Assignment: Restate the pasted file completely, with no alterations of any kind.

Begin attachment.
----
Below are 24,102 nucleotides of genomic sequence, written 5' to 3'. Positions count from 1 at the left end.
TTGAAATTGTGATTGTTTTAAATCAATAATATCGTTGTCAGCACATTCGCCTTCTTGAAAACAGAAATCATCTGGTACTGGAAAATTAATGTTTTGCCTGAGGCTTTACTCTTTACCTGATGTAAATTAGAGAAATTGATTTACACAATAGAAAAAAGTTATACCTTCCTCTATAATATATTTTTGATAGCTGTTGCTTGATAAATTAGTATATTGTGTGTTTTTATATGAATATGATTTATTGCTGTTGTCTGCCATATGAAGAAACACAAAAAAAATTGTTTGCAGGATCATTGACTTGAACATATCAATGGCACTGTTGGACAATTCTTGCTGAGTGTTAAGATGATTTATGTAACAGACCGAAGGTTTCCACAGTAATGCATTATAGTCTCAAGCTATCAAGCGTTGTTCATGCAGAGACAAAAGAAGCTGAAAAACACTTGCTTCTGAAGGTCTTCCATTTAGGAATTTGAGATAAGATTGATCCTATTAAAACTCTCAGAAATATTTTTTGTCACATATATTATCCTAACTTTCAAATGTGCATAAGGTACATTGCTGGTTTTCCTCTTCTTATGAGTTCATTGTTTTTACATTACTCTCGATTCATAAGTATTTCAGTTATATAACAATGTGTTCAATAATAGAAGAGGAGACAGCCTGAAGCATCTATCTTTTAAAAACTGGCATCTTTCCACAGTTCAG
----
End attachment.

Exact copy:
Below are 24,102 nucleotides of genomic sequence, written 5' to 3'. Positions count from 1 at the left end.
TTGAAATTGTGATTGTTTTAAATCAATAATATCGTTGTCAGCACATTCGCCTTCTTGAAAACAGAAATCATCTGGTACTGGAAAATTAATGTTTTGCCTGAGGCTTTACTCTTTACCTGATGTAAATTAGAGAAATTGATTTACACAATAGAAAAAAGTTATACCTTCCTCTATAATATATTTTTGATAGCTGTTGCTTGATAAATTAGTATATTGTGTGTTTTTATATGAATATGATTTATTGCTGTTGTCTGCCATATGAAGAAACACAAAAAAAATTGTTTGCAGGATCATTGACTTGAACATATCAATGGCACTGTTGGACAATTCTTGCTGAGTGTTAAGATGATTTATGTAACAGACCGAAGGTTTCCACAGTAATGCATTATAGTCTCAAGCTATCAAGCGTTGTTCATGCAGAGACAAAAGAAGCTGAAAAACACTTGCTTCTGAAGGTCTTCCATTTAGGAATTTGAGATAAGATTGATCCTATTAAAACTCTCAGAAATATTTTTTGTCACATATATTATCCTAACTTTCAAATGTGCATAAGGTACATTGCTGGTTTTCCTCTTCTTATGAGTTCATTGTTTTTACATTACTCTCGATTCATAAGTATTTCAGTTATATAACAATGTGTTCAATAATAGAAGAGGAGACAGCCTGAAGCATCTATCTTTTAAAAACTGGCATCTTTCCACAGTTCAG